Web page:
Returns the value of some metadata attribute for the filesystem object

Currently macOS only


normstr(string [,norm])

Converts string to normal form, by expressing each unicode glyph as code points in a standard order.

  • Use it to match non ASCII characters in filenames or file contents

Example

CRAB> SELECT name, codestr(name) FROM files WHERE name LIKE '%café%';
CRAB> SELECT name, codestr(name) FROM files WHERE name LIKE normstr('%café%');
{name: Café de Flore, codestr(name): Cafe\u0301 de Flore}
CRAB> select codestr('café');
{codestr('café'): caf\u00E9}

norm

If you want to specify the normalization, normstr can take a second argument . This can be 'NFC', 'NFD', 'NFKC' or 'NFKD'.

On Windows the normalization of filenames typed at the keyboard is usually 'NFC', on Mac the normalization of filenames is always 'NFD'. On Unix there is no standard.


The default value of norm is 'NFD'


See Crab's codestr function
To look at the code points which make up a string


pathexists(path)

Tests whether a path - file or directory - exists at query run time. Returns 1 (True) if the path exists, 0 (False) if it does not.

  • Use it to avoid errors when running commands or fileslines queries against files that might have been moved or deleted since the scan.
  • Use it to check that you're not going to clobber anything before moving or renaming a file.

Examples

-- avoid error due to sha1 function on non existent file
SELECT f1.bytes/1e9 as GB, f1.fullpath, f2.fullpath
FROM files f1 JOIN files f2 ON f1.bytes>1e8 AND f1.fileid>f2.fileid
AND f1.name=f2.name
AND f1.bytes=f2.bytes AND sha1(f1.fullpath) = sha1(f2.fullpath)
AND pathexists(f1.fullpath) AND pathexists(f2.fullpath);



-- avoid error due to query against fileslines for file that no longer exists
SELECT fullpath, count(*) FROM fileslines
WHERE parentpath LIKE 'C:\Users\johnsmith\tempfiles\%' AND pathexists(fullpath)
GROUP BY fullpath;



-- avoid name collision when renaming dictories by removing spaces
SELECT exec('rename', fullpath, replace(name,' ','')) FROM files
WHERE fullpath LIKE 'C:\Users\OneDirection\%' AND type = 'd'
AND NOT pathexists(parentpath||replace(name,' ',''));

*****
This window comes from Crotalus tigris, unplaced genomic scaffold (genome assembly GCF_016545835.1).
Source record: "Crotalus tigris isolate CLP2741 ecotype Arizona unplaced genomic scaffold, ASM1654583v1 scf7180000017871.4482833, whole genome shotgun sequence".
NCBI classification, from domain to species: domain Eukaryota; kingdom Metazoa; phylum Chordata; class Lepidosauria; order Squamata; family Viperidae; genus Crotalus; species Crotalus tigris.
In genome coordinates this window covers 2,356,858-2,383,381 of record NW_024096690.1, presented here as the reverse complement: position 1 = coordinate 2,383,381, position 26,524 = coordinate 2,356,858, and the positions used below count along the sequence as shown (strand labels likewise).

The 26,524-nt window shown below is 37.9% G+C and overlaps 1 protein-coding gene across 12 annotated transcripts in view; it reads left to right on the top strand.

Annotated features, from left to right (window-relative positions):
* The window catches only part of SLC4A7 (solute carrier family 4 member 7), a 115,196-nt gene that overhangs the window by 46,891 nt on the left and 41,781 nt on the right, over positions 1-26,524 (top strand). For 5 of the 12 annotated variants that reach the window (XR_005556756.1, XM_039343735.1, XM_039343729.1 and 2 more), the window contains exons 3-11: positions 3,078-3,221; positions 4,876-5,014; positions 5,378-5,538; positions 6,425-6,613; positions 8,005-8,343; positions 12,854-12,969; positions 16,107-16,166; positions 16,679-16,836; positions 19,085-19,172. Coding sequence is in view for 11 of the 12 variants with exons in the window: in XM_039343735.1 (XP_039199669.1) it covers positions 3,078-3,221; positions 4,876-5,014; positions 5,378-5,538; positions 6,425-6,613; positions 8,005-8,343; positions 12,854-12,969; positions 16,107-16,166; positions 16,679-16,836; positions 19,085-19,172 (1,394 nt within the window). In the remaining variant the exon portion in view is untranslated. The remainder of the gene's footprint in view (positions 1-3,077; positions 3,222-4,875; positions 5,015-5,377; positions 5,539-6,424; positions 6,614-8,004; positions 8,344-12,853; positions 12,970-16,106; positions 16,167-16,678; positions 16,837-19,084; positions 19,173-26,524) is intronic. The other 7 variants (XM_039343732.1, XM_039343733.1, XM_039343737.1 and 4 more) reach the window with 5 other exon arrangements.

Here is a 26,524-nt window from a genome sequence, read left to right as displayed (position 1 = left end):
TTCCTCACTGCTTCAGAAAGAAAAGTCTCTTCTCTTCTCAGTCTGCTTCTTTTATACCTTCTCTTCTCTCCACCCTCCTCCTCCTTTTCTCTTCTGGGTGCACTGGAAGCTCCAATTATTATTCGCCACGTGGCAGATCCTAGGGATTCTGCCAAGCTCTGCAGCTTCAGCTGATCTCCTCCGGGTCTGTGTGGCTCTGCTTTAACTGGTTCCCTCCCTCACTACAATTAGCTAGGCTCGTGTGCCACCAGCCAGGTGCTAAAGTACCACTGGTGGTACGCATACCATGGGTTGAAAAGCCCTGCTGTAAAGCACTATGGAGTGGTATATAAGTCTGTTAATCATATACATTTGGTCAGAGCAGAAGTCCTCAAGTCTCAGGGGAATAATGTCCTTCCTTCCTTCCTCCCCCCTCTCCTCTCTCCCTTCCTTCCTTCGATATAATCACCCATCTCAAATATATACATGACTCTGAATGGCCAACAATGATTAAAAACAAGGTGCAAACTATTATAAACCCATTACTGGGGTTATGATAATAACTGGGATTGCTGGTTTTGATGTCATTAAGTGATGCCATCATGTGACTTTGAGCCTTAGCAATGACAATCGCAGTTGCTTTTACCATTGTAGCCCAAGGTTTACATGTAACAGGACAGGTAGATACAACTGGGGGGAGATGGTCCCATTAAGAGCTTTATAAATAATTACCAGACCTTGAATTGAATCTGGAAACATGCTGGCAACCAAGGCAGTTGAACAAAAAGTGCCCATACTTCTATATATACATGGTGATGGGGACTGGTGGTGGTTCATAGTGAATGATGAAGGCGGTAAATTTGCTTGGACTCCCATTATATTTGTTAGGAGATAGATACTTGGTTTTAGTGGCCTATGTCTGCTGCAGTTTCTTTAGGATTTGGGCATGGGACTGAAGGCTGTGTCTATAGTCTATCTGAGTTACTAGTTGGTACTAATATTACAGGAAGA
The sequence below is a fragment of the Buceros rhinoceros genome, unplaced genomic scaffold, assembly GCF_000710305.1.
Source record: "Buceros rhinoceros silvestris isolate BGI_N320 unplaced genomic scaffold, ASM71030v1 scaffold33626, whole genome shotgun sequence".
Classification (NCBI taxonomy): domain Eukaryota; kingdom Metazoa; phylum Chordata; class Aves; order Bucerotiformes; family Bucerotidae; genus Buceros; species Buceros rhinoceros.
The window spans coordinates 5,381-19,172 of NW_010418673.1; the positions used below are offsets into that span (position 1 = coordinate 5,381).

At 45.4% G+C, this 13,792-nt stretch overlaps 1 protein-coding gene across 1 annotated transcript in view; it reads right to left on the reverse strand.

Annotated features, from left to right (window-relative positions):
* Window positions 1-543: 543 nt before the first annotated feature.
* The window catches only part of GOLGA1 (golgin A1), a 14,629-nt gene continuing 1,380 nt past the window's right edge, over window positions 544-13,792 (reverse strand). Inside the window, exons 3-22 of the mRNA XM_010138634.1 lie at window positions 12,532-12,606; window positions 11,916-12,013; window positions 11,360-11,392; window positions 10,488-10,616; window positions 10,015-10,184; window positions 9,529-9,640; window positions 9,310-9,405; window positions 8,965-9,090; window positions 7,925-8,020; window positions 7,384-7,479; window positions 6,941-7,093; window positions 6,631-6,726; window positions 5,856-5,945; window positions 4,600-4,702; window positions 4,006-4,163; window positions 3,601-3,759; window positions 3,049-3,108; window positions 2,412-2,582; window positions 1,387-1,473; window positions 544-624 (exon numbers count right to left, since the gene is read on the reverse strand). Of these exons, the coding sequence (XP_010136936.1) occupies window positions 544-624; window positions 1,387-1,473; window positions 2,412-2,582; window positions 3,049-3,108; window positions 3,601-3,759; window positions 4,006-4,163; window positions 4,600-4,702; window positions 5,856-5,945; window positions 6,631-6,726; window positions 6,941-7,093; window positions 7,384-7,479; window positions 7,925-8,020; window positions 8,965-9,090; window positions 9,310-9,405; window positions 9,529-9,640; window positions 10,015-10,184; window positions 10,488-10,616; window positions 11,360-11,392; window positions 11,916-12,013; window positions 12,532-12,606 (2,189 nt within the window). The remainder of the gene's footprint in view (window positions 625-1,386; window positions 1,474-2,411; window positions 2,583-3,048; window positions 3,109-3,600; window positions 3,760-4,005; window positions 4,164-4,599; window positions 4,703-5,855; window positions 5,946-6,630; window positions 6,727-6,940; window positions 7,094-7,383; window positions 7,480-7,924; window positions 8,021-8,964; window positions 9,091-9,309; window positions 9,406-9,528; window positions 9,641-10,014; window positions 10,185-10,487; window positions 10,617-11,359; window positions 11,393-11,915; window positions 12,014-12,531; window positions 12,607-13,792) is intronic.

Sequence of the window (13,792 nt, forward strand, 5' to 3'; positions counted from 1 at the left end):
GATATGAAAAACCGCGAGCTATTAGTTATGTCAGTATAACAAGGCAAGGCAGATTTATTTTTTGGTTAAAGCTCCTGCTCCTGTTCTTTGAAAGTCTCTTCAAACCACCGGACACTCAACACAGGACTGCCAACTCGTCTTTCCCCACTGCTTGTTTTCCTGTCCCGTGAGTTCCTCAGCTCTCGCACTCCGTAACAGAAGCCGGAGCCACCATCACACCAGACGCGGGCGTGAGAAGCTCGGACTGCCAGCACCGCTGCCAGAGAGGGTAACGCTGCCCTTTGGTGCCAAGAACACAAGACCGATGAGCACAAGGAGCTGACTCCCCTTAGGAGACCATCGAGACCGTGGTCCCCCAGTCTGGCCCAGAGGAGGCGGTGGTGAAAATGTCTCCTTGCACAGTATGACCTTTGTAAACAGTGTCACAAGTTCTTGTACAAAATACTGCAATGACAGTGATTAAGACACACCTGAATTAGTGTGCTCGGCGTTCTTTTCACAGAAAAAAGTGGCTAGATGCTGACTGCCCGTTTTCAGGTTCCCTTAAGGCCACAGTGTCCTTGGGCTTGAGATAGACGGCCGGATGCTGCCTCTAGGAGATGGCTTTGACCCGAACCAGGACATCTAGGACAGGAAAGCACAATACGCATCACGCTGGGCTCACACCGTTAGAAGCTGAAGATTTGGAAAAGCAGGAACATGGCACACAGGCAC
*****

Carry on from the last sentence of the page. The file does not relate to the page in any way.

short(s, n)

Restricts restricts string s to n characters by removing characters from the middle of the string, and replacing them with '~'

  • Use it to shorten wide strings in column output mode, when the most interesting information is at the start and the end of the string, e.g. paths and filenames

E.g.

CRAB> %mode column
CRAB> select short(name,20), bytes FROM files limit 10;
short(name,20)        bytes       
myproject             1972        
.DS_Store             43012       
DriftOffBo~singV3.py  12661       
ZZZBookCho~troller.h  283         
ZZZBookCho~troller.m  7007        
ZZZDetailN~troller.h  253         
ZZZDetailN~troller.m  1268        
ZZZDevView~troller.h  290         
ZZZDevView~troller.m  4303        
ZZZDriftOf~elegate.h  618          

Tips

  • Crab's short function will cause a column to display with width n, even if you used the %width command to assign column widths.


See %mode command
To change to column output mode


sublist(stringList, startPosition [,len], sep)

Returns a sublist from stringList starting at index startPosition, of length len.

  • Use when processing a string value as a list, e.g. to treat a path as a '\'-delimited list, to process a list of regular expression match results, or a row of csv data from fileslines.
  • Syntax and logic are modelled on the SQLite substr() function.

Examples

CRAB> SELECT sublist("a\b\32\74", 3, 2, '\');
{sublist("a\b\32\74", 3, 2, '\'): 32\74}
CRAB> SELECT sublist("a\b\32\74", -3, 2, '\');
{sublist("a\b\32\74", -3, 2, '\'): b\32}
CRAB> SELECT SUBLIST("a\b\32\74", -2, -2, '\');
{SUBLIST("a\b\32\74", -2, -2, '\'): a\b}
CRAB> SELECT SUBLIST("a\b\32\74", 2, 1, '\');
{SUBLIST("a\b\32\74", 2, 1, '\'): b}

Recursively count files beneath each directory at some level in the filesystem


SELECT sublist(fullpath,1,5,'\') AS dir, count(*) FROM files
WHERE fullpath LIKE 'C:\Users\johnsmith\Dropbox\%'
GROUP BY dir;


Extract columns 2 through 4 from a csv file

SELECT sublist(data,2,2,',')
FROM fileslines
WHERE fullpath = 'C:\Users\johnsmith\anaconda\lib\python2.7\site-packages\statsmodels\tsa\tests\results\arima111_forecasts.csv';


stringList
The string to be sliced, interpreted as a list.

startPosition
Starting position for the sublist. This is the first element of the returned list unless len is negative.
The first item of
stringList has position 1.
If
startPosition is negative, count backwards from the end of the list, e.g. last list element has position -1.

len
If optional argument len is given, then sublist returned is len items long.
If
len is positive, returns len items from stringList, starting from and including startPosition
If
len is negative, returns the abs(len) items from stringList, preceeding and not including startPosition
If
len is omitted then sublist(stringList, startPosition, sep) returns all items through the end of stringList beginning with startPosition.

sep
List separator. If stringList is a path use '\'. If stringList is a list of regular expression match results use '|', unless the default separator has been changed with the %matchsep command